Setting up Traefik v2

Now that we have a firm grasp on the role played by a reverse proxy, let’s get Traefik v2 running in a docker container. Grab the docker-compose file below.

version: "2"
    image: traefik:v2.0
    container_name: traefik
      - 8080:8080
      - forwarded_http_port:80
      - forwarded_https_port:443
      - /var/run/docker.sock:/var/run/docker.sock
      - /path/to/traefik/acme.json:/acme.json
      - /path/to/traefik/traefik.toml:/etc/traefik/traefik.toml
    restart: unless-stopped

There are a few things to take note of in the above configuration:

Next, we can configure the Traefik application itself using its own configuration file, traefik.toml. Copy the contents of the file below and paste it in your configuration directory, indicated above by /path/to/traefik.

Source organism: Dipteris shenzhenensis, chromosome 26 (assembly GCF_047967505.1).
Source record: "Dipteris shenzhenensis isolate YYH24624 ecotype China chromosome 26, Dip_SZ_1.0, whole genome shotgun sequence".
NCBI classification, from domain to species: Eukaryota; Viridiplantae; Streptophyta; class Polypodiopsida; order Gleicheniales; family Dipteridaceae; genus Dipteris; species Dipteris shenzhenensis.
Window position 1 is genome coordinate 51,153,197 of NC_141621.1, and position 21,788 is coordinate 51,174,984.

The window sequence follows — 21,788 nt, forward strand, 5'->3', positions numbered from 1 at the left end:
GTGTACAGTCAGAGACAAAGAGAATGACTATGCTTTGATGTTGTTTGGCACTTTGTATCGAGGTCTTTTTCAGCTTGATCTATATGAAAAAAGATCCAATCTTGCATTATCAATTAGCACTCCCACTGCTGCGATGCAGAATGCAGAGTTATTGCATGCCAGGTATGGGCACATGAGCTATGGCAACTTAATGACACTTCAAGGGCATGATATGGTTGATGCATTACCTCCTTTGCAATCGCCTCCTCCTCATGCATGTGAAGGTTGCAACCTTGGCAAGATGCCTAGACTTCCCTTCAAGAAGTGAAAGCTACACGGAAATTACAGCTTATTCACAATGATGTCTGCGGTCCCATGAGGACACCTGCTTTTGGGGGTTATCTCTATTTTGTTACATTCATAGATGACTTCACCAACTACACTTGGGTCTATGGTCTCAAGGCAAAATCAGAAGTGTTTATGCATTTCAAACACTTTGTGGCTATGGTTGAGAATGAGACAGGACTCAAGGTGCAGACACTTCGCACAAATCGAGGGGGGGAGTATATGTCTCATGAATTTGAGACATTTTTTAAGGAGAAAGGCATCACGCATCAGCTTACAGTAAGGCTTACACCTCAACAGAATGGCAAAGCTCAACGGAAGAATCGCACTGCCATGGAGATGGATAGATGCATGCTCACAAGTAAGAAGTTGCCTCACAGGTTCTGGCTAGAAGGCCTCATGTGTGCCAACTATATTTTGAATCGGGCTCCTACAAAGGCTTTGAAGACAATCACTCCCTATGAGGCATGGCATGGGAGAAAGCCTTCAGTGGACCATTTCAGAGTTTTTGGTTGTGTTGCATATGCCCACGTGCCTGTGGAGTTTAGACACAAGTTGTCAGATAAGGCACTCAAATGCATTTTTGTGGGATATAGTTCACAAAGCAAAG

dashboard = true
  insecure = true

    endpoint = "unix:///var/run/docker.sock"
    watch = true
    exposedbydefault = false

    address = ":80"
    address = ":443"

  email = "<email address>"
  storage = "acme.json"
    entryPoint = "web"

The above configuration is all we need to get started. Let’s break up a few of the important bits.

Docker Integration

Traefik makes use of providers to achieve configuration discovery. Traefik uses the API of each provider to find routing information and configure itself accordingly.


Entrypoints simply define the ports that Traefik will listen on to receive packets. Two entrypoints are configured here, web and websecure for ports 80 and 443 respectively.

Let’s Encrypt Integration